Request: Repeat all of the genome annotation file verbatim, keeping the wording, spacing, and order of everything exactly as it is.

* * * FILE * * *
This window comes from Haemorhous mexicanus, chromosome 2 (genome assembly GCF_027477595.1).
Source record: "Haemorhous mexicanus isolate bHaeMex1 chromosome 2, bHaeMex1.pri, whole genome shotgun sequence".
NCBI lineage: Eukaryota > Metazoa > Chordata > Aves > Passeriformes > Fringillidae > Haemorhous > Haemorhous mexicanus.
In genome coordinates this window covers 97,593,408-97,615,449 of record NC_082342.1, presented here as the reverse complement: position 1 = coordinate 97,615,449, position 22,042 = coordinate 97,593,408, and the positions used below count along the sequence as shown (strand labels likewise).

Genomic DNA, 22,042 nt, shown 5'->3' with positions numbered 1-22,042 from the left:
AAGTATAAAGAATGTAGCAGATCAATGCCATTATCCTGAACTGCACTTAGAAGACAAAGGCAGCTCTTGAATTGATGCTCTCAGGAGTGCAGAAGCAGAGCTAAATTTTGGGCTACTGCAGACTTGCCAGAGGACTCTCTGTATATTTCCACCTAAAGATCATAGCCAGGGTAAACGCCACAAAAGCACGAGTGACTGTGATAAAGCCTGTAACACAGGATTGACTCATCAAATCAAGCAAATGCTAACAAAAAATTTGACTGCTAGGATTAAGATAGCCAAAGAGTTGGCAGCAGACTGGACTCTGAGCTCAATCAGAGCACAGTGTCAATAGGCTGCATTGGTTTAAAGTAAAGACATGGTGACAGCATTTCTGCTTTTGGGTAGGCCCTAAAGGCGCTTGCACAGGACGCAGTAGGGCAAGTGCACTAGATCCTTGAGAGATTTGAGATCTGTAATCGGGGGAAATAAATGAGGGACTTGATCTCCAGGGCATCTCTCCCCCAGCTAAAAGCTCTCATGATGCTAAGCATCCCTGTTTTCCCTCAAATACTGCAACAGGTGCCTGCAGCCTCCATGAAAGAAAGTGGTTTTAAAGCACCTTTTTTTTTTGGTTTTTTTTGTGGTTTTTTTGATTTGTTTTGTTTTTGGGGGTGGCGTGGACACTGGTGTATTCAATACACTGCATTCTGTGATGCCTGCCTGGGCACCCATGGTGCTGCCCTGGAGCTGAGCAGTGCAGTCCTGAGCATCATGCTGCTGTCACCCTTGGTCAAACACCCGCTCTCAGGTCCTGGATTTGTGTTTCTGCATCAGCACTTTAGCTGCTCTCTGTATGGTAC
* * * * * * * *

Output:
This window comes from Haemorhous mexicanus, chromosome 2 (genome assembly GCF_027477595.1).
Source record: "Haemorhous mexicanus isolate bHaeMex1 chromosome 2, bHaeMex1.pri, whole genome shotgun sequence".
NCBI lineage: Eukaryota > Metazoa > Chordata > Aves > Passeriformes > Fringillidae > Haemorhous > Haemorhous mexicanus.
In genome coordinates this window covers 97,593,408-97,615,449 of record NC_082342.1, presented here as the reverse complement: position 1 = coordinate 97,615,449, position 22,042 = coordinate 97,593,408, and the positions used below count along the sequence as shown (strand labels likewise).

Genomic DNA, 22,042 nt, shown 5'->3' with positions numbered 1-22,042 from the left:
AAGTATAAAGAATGTAGCAGATCAATGCCATTATCCTGAACTGCACTTAGAAGACAAAGGCAGCTCTTGAATTGATGCTCTCAGGAGTGCAGAAGCAGAGCTAAATTTTGGGCTACTGCAGACTTGCCAGAGGACTCTCTGTATATTTCCACCTAAAGATCATAGCCAGGGTAAACGCCACAAAAGCACGAGTGACTGTGATAAAGCCTGTAACACAGGATTGACTCATCAAATCAAGCAAATGCTAACAAAAAATTTGACTGCTAGGATTAAGATAGCCAAAGAGTTGGCAGCAGACTGGACTCTGAGCTCAATCAGAGCACAGTGTCAATAGGCTGCATTGGTTTAAAGTAAAGACATGGTGACAGCATTTCTGCTTTTGGGTAGGCCCTAAAGGCGCTTGCACAGGACGCAGTAGGGCAAGTGCACTAGATCCTTGAGAGATTTGAGATCTGTAATCGGGGGAAATAAATGAGGGACTTGATCTCCAGGGCATCTCTCCCCCAGCTAAAAGCTCTCATGATGCTAAGCATCCCTGTTTTCCCTCAAATACTGCAACAGGTGCCTGCAGCCTCCATGAAAGAAAGTGGTTTTAAAGCACCTTTTTTTTTTGGTTTTTTTTGTGGTTTTTTTGATTTGTTTTGTTTTTGGGGGTGGCGTGGACACTGGTGTATTCAATACACTGCATTCTGTGATGCCTGCCTGGGCACCCATGGTGCTGCCCTGGAGCTGAGCAGTGCAGTCCTGAGCATCATGCTGCTGTCACCCTTGGTCAAACACCCGCTCTCAGGTCCTGGATTTGTGTTTCTGCATCAGCACTTTAGCTGCTCTCTGTATGGTAC